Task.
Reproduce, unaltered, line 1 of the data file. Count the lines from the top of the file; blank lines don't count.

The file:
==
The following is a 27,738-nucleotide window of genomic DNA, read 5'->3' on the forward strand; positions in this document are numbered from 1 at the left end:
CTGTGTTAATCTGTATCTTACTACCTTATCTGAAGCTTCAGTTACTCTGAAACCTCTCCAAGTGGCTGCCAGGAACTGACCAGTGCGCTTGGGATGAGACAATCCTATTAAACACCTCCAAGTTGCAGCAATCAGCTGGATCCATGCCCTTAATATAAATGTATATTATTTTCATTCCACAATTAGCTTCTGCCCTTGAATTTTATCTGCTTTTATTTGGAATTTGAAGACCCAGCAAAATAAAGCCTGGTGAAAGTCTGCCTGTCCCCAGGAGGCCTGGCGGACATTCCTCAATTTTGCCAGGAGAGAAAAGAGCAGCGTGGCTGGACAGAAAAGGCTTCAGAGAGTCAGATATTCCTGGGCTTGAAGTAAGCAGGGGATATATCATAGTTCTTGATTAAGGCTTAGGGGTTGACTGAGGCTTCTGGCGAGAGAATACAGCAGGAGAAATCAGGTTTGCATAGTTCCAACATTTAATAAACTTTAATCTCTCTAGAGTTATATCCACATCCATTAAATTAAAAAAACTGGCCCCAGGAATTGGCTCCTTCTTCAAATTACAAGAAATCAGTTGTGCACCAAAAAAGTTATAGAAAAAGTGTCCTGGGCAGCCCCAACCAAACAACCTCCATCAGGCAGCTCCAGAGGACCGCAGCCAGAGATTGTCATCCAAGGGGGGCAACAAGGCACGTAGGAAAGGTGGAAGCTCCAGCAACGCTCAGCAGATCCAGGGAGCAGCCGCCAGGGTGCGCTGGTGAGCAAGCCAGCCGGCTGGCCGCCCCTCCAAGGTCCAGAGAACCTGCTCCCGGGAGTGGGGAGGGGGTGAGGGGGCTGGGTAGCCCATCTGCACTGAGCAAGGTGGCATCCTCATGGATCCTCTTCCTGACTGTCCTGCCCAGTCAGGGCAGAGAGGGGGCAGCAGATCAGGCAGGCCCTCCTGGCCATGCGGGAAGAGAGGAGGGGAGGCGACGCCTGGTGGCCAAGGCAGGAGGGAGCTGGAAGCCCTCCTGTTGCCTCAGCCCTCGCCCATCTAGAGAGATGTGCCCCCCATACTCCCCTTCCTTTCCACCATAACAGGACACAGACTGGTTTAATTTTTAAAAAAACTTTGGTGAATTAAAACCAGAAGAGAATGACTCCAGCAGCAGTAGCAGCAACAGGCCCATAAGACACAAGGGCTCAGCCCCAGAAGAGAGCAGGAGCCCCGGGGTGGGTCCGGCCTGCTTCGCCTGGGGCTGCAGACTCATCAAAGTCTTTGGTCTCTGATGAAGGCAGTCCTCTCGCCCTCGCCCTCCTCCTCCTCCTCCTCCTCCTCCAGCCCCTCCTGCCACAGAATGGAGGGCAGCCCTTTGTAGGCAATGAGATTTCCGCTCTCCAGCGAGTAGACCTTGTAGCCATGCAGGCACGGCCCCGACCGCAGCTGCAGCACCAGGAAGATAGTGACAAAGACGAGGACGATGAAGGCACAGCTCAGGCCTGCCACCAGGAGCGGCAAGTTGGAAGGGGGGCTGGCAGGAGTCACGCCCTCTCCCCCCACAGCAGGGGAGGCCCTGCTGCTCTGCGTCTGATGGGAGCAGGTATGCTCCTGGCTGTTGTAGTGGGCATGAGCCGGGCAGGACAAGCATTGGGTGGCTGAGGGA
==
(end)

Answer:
The following is a 27,738-nucleotide window of genomic DNA, read 5'->3' on the forward strand; positions in this document are numbered from 1 at the left end: